This made me wonder how Hubert Dreyfus would attempt to dispel the d:ream (don’t all groan at once!) as the ‘simulation of brains/minds’ is precisely the version of AI that Dreyfus was critiquing in the 1970s. If you’re interested in further discussion of ‘mind uploading’, and not my flippant remarks, see John Danaher’s writing on this on his excellent blog.

Our friends electric

Another wonderful video from superflux exploring how to think about the kinds of relationships we may or may not have with our ‘smart’ stuff…

Our Friends Electric from Superflux on Vimeo.
Our Friends Electric is a short film by Superflux about voice-enabled AI assistants who ask too many questions, swear & recite Marxist texts.

The film was commissioned by Mozilla’s Open IoT Studio. The devices in the film are made Loraine Clarke and Martin Skelly from Mozilla’s Open IoT Studio and the University of Dundee.

For more information about the project visit: http://superflux.in/index.php/work/friends-electric/#

Talking with Mikayla

Talking with Mikayla, the Museum of Contemporary Commodities GuideImage credit: Mike Duggan.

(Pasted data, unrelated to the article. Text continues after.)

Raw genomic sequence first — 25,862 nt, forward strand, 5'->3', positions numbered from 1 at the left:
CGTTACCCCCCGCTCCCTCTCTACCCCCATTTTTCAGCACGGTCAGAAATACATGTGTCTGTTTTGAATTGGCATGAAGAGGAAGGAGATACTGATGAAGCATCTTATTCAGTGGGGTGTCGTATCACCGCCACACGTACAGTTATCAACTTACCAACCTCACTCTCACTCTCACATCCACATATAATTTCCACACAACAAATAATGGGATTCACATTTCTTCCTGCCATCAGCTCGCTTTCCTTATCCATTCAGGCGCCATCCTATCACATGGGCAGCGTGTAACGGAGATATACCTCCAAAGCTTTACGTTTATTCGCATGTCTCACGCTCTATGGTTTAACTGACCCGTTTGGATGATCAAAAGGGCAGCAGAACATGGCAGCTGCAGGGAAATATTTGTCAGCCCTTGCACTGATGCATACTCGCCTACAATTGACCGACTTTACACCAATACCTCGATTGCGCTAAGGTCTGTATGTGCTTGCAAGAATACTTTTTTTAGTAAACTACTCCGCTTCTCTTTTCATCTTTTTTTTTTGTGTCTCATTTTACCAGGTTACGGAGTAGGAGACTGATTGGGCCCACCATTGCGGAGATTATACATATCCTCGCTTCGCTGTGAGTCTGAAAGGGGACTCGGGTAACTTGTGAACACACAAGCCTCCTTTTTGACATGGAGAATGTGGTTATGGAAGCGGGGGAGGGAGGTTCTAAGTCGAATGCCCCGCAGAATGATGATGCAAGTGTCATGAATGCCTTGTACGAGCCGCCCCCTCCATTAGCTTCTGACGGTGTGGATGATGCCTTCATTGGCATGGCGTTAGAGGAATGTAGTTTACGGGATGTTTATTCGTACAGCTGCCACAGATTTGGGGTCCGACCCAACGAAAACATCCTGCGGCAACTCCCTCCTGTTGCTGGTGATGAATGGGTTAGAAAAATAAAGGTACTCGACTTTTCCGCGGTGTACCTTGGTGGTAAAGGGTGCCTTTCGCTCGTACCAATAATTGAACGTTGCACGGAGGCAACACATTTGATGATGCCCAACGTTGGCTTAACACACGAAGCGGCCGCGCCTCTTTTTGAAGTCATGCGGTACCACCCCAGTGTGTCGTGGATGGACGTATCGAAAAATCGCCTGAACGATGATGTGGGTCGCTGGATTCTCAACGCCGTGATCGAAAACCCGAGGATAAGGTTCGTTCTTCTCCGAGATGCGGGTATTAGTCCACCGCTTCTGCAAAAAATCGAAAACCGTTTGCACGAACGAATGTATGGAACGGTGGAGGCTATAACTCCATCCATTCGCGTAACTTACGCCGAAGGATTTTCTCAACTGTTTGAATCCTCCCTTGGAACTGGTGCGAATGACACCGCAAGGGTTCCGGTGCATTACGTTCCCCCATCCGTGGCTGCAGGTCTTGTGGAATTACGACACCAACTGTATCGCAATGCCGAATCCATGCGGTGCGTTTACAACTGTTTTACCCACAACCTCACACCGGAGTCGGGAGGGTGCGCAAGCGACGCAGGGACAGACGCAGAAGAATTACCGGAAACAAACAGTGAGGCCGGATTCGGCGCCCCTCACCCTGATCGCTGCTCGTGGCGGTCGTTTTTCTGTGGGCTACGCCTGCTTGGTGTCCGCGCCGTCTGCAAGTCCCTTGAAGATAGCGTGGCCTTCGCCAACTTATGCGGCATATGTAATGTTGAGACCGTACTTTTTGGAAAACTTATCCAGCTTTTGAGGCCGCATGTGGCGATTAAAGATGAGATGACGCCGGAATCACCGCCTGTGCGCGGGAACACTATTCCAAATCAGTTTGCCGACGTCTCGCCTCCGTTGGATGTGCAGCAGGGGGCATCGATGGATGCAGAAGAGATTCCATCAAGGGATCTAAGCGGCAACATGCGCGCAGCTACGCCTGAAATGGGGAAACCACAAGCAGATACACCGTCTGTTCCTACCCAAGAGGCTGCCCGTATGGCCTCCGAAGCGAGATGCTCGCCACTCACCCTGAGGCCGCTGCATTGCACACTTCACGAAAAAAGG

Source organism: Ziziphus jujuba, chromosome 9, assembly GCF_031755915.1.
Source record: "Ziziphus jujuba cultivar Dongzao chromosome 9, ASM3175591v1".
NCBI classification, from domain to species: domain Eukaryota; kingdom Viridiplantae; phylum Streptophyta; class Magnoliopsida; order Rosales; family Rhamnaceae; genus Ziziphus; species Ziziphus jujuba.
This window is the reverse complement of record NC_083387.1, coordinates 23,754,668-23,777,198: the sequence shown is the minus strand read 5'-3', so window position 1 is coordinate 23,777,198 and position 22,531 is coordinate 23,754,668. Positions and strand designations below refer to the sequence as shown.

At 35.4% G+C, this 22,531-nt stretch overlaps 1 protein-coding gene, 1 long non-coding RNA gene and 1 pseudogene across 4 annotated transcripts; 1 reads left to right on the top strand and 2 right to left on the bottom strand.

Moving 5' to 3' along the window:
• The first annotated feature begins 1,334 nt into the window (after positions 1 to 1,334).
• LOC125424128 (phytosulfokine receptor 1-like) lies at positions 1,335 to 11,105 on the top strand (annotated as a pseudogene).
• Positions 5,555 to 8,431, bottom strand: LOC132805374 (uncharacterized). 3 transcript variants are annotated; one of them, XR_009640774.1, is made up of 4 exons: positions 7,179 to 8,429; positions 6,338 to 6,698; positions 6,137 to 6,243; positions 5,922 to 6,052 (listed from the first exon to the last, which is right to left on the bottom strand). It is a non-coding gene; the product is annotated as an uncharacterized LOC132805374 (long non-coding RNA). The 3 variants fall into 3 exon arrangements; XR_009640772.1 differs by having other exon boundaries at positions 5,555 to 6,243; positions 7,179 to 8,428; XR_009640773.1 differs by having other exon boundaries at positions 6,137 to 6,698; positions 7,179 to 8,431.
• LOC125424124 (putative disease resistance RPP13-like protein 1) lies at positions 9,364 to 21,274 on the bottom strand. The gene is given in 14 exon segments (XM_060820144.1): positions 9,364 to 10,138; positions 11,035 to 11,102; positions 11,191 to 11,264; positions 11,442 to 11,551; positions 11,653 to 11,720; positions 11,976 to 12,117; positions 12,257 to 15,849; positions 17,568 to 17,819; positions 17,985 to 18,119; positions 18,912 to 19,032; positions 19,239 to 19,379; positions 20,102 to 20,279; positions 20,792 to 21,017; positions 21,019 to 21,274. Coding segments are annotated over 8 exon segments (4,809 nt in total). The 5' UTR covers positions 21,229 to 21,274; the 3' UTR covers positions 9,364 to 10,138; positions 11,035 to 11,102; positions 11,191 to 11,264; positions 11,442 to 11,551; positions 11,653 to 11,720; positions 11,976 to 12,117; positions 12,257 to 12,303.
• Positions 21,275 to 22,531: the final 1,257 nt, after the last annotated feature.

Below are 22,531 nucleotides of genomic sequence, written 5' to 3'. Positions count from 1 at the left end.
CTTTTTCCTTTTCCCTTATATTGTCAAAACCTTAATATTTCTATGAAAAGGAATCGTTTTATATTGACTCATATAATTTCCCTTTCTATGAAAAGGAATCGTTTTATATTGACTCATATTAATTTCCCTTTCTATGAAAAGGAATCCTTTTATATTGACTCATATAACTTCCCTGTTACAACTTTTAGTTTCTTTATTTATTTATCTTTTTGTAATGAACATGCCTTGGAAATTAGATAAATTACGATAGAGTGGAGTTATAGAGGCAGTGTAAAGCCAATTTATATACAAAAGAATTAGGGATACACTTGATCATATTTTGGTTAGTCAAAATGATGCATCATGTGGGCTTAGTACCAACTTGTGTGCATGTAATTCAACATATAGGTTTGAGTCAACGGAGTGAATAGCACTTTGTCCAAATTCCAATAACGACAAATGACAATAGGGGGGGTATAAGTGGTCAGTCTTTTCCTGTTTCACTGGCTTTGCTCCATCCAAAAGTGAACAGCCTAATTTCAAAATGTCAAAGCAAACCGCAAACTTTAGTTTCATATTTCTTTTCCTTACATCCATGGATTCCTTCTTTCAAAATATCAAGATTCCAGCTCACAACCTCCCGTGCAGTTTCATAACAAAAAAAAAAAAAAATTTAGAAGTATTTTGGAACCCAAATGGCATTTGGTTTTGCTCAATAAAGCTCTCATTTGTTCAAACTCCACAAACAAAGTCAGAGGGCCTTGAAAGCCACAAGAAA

At the RGS-IBG Annual International Conference 2017, co-originator of the Museum of Contemporary Commodities (MoCC) Paula Crutchlow and I staged a conversation with Mikayla the MoCC guide, a hacked ‘My Cayla Doll’. This was part of two sessions that capped off the presence of MoCC at the RGS-IBG and was performed alongside a range of other provocations on the theme(s) of ‘data-place-trade-value’. The doll was only mildly disobedient and it was fun to be able to show the subversion of an object of commercial surveillance in a playful way. Below is the visuals that displayed during the conversation, with additional sound…

For more, please do go and read Paula’s excellent blogpost about Mikayla on the MoCC website.